After half an hour of digging, Fester finished uncovering two stone slabs supporting the hollow earthen mound. They saw a pair of human skeletons laying on the bare dirt floor, but nothing else. Vodka Gimli and her diminutive dwarf-shaped automaton, Rosie, ventured inside to give a more thorough search. While Vodka patted the walls and examined the stonework for seams, Rosie posed and flexed her biceps, and encouraged her builder in her task. <<BZZT WE CAN DO IT BZZT>> Vodka eventually found a drawer hidden in one of the slabs where it met the floor, and pulled it open to reveal a pair of small wooden funerary figures (perhaps representing the buried duo), a bejeweled silver dagger, and a roll of parchment covered in strange and seemingly ancient writing. As she tucked these items into her pack, Vodka felt her skin go to gooseflesh and all her hair stand on end. She turned around and saw both skeletons rising to their feet, trapping her inside the mound!

Vodka Gimli brandished her war hammer at the skeletons, and Rosie performed a riveting rock-em-sock-em maneuver that cracked on the skeletons' ribs. The other lurched forward and wrapped both hands around Vodka's neck, chocking the life out of her! For a moment, she thought sure she'd be dead, but after blacking out awoke on the ground with a broken neck, her entire body feeling of pins and needles. Satisfied with the damage they'd inflicted, the skeletons turned to attack the group outside!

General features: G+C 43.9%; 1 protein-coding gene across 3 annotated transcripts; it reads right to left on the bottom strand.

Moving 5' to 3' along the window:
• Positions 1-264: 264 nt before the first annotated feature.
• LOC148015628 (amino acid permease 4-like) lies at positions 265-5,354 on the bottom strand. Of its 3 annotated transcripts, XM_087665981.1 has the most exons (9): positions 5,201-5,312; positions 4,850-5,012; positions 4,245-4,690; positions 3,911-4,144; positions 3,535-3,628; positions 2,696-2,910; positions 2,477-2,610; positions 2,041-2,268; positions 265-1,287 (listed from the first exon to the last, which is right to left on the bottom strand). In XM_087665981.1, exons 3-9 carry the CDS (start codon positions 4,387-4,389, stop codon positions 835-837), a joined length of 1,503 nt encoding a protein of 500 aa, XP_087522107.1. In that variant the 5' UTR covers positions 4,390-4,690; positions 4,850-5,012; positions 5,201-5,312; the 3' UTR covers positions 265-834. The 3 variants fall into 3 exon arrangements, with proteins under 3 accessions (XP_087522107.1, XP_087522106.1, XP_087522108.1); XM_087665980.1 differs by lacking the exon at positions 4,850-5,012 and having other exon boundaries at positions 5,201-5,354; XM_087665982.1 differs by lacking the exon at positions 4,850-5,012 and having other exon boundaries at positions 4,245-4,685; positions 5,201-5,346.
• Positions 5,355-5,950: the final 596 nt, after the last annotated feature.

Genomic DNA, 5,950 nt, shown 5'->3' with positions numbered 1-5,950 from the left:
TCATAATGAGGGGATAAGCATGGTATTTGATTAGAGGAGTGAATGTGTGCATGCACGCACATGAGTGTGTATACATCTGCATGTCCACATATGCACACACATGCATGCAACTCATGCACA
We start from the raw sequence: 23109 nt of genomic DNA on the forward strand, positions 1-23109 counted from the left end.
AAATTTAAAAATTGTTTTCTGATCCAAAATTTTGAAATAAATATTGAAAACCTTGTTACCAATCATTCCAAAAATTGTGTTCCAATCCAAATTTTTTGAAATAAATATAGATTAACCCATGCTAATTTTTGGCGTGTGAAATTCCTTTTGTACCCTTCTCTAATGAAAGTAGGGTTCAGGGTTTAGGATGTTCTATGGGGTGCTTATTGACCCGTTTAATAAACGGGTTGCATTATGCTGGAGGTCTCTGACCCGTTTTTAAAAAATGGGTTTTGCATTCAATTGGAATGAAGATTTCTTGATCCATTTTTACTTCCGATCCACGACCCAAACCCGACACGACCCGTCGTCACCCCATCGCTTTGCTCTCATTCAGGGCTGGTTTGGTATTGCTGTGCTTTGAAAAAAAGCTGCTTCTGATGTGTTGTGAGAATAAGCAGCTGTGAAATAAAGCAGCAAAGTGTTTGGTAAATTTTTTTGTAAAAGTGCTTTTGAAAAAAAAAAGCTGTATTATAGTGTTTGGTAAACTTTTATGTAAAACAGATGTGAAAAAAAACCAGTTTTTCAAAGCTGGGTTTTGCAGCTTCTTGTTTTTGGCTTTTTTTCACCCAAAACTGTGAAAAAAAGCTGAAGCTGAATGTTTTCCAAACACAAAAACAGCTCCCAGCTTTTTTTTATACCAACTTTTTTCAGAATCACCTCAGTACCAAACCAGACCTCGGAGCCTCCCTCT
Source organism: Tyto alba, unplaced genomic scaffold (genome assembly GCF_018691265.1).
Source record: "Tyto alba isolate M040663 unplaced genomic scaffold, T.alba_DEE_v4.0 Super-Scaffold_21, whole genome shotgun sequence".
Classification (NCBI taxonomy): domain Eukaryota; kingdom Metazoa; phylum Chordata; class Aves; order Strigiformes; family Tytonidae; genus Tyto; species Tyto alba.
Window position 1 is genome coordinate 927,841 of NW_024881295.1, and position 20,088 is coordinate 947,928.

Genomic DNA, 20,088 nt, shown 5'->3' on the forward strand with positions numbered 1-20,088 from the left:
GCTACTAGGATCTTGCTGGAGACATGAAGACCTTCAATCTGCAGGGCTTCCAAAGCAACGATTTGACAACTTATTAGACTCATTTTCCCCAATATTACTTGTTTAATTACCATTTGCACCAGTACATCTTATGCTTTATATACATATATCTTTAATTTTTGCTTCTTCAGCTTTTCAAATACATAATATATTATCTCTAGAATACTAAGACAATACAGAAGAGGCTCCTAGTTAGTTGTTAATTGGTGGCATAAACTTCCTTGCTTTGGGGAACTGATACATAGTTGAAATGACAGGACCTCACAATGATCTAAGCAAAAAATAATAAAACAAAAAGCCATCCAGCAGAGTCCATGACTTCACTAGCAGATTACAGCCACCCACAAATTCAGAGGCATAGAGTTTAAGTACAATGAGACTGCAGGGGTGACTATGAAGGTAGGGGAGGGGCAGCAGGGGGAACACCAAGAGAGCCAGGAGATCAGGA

Emile Durkheim raised his sickle-sword in self-defense, and had his crow, Totem, carry a dagger over to his friend Paralee. Paralee used her staff to give a solid smack to the skeleton that had nearly killed Vodka Gimli, knocking off one of its hands and putting its head at a crooked angle. She then took the dagger from Totem and joined Emile in holding the skeletons at bay. Fester used his short sword to fell one of the skeletons, and Rosie guarded the prone body of her builder and friend. The remaining skeleton menaced Emile and Paralee, but with its crooked head and missing hand, it couldn't manage to connect with them. Fester quickly put the second skeleton down as well, severing its spine and then stomping on the skull.

After taking a little time to recuperate and get Vodka Gimli back to her feet, the group decided to abandon the graveyard and return to town. Emile Durkheim vowed to consult his ancestral spirits to learn how to restore Vodka to heath. Leaving the yard mid-afternoon, they arrived back in town around sundown, weary and wounded, but somewhat wiser and somewhat richer as well.

pair of wooden funeary figures
jewled silver dagger
scroll with mysterious writing

Vodka Gimli (almost!)

2 skeletons

35 from the silver dagger
26 from the pair of skeletons
Divided by 4 characters, this came to 15 XP each.